C 81 E/18

Official Journal of the European Communities



building up its canned tuna market, would lose out as well. In the light of these findings, and bearing in mind the aforementioned long-standing criticism by producer Member States and Parliament of the said tariff suspension arrangements as unnecessary, and of their application as highly damaging,

Can the Commission answer the following:

what was the real aim underlying the Commission’s eagerness to introduce the tariff suspension?

what was the Commission’s assessment of its damaging impact, in the light of the criticism thereof made by the sector, Parliament and producer Member States?

is the Commission aware that it could be accused of unlawfully colluding with a given undertaking to help the latter, to the detriment of the remainder of Community industry, the ACP countries and those states included in the GSP?

how can citizens trust the Commission when decisions are taken in an irresponsible fashion?

Answer given by Mr Fischler on behalf of the Commission

(5 June 2000)

The Commission regrets the inaccuracies contained in the Honourable Member’s written question and must stress that it did not make public the study to which the Honourable Member refers. The Commission sent the study only to the Council and to Parliament’s fisheries committee. The document indeed includes numerous data on private companies in Spain, France and Italy (e.g. market share,

turnover and shareholding), the publication of which could be detrimental to the firms’ competitiveness (see the Council and the Commission’s joint code of conduct on public access to documents, implemented

by Commission Decision 94/90/ECSC, EC, Euratom of 8 February 1994 ( 1 ), as amended by Decision 96/

567/EC, ECSC, Euratom ( 2 )).


is also incorrect to say that the study was requested in response to the Commission proposal to include,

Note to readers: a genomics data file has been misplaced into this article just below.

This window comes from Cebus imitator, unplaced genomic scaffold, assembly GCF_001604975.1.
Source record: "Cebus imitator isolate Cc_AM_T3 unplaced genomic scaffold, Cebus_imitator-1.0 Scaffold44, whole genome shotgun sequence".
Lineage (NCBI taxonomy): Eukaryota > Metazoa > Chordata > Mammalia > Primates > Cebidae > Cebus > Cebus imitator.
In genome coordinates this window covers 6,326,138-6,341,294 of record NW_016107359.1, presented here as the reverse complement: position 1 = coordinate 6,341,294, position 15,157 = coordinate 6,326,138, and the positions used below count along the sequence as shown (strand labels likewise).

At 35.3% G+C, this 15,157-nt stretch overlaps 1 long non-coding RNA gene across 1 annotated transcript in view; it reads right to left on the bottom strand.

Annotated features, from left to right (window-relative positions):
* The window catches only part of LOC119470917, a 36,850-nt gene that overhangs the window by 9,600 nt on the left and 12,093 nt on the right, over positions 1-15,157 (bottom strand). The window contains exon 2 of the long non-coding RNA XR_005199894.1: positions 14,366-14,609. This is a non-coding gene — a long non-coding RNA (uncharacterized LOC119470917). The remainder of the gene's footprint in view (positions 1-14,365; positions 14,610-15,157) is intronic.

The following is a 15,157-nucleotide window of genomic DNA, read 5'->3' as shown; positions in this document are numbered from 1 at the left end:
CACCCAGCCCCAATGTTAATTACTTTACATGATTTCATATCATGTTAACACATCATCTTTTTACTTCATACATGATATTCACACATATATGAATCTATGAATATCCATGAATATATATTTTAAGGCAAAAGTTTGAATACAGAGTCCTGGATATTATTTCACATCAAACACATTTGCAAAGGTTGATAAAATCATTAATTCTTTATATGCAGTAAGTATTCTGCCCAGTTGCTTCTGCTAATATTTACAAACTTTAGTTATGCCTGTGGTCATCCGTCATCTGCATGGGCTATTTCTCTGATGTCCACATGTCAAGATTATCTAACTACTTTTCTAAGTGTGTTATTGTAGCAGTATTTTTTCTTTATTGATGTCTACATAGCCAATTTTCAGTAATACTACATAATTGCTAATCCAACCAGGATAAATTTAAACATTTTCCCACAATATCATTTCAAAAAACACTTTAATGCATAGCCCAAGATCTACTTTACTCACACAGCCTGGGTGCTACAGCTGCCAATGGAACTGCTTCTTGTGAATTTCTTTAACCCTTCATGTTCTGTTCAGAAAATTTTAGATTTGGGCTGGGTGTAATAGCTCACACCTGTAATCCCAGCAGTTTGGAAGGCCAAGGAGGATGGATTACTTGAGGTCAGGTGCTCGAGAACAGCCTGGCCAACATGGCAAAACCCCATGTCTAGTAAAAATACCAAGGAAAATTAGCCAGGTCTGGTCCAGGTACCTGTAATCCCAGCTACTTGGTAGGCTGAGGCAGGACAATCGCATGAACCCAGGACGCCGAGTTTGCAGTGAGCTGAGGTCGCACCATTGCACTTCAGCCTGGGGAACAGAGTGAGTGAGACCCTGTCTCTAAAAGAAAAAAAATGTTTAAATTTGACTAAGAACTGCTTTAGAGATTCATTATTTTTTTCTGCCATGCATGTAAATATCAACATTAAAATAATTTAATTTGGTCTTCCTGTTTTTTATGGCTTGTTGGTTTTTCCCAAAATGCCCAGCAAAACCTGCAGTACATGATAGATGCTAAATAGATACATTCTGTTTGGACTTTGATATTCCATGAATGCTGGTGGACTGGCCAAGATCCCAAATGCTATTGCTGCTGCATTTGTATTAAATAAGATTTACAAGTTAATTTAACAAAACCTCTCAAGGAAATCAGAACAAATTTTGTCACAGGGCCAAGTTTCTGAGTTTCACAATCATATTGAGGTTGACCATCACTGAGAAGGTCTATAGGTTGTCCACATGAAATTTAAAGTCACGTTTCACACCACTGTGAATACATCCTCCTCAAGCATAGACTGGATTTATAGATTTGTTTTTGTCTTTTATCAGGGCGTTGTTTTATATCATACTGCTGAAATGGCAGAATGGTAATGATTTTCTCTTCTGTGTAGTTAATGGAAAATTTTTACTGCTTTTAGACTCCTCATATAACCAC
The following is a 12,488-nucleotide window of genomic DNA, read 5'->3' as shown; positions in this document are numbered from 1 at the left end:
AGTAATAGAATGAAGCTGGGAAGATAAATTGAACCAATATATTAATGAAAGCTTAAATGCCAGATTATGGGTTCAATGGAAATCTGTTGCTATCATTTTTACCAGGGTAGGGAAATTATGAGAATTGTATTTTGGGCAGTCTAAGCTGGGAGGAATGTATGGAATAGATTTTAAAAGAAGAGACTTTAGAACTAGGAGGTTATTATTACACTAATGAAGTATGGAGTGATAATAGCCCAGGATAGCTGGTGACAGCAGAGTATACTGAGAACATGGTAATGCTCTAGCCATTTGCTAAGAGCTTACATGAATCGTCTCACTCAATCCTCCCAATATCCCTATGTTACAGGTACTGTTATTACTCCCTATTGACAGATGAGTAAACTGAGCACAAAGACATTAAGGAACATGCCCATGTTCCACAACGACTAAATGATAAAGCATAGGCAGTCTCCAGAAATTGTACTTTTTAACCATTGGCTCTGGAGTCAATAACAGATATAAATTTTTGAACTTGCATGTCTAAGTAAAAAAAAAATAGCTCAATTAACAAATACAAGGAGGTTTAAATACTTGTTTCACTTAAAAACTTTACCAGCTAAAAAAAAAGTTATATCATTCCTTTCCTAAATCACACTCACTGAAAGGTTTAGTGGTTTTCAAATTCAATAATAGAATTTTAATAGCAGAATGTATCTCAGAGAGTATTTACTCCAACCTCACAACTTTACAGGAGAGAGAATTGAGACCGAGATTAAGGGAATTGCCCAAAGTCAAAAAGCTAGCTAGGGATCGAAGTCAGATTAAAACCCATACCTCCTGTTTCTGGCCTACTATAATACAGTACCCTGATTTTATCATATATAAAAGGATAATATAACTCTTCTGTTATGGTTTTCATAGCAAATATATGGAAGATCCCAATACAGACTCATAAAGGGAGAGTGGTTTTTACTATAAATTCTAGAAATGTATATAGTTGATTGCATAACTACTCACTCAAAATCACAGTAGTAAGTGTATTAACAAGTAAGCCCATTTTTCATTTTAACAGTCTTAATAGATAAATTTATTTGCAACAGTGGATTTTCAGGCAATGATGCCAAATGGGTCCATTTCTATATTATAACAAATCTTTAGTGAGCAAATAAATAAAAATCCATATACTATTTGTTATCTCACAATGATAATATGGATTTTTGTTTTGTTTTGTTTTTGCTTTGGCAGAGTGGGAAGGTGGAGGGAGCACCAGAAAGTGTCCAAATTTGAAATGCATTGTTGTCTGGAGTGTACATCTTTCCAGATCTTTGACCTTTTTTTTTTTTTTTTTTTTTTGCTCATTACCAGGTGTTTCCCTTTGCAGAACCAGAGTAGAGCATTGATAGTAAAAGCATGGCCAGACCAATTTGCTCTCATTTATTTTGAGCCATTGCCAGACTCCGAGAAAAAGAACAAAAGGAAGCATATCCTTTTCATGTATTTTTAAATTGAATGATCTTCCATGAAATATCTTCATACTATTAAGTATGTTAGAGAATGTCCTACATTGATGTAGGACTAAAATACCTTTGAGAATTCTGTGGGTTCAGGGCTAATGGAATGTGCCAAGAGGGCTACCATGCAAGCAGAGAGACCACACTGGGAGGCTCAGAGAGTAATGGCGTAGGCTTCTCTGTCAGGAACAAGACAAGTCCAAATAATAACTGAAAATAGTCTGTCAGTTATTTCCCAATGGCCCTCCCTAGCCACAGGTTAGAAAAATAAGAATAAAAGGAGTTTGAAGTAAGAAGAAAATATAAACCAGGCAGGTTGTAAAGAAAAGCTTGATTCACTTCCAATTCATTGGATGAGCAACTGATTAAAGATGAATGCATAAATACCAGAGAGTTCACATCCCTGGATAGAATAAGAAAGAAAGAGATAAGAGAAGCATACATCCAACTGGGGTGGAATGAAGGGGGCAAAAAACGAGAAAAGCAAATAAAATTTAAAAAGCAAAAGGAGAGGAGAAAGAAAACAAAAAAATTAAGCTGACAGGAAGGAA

the new Regulation on the common organisation of the markets in fishery and aquaculture products, a

tariff suspension for tuna loins. The study in fact stems from an undertaking which the Commission gave

at the Council’s request when it adopted Council Regulation (EC) No 745/1999 of 30 March 1999

opening and providing for the administration of autonomous Community tariff quotas for certain fishery products ( 3 ) for 1999, which set for the third year running a tariff quota for tuna loins.

The Commission would point out that, with its agreement, the Council did not opt for a tariff suspension when adopting the new common organisation of the markets in fishery and aquaculture products. Instead

a compromise solution (a multi-annual tariff quota of 4 000 tonnes) supported by all the tuna-

producing Member States was found, which protects the interests of all the parties involved.

( 1 ) ( 2 ) ( 3 )

OJ L 46, 18.2.1994. OJ L 247, 28.9.1996. OJ L 96, 10.4.1999.

(2001/C 81 E/019)


by Joaquim Miranda (GUE/NGL) to the Commission

(7 April 2000)

Subject: Environmental impact of the construction of a quay in the autonomous region of Madeira

A quay is currently under construction in the valley of Porto Novo (municipality of Santa Cruz,

Autonomous Region of Madeira), for which Community funding is being provided under the European Regional Development Fund (ERDF).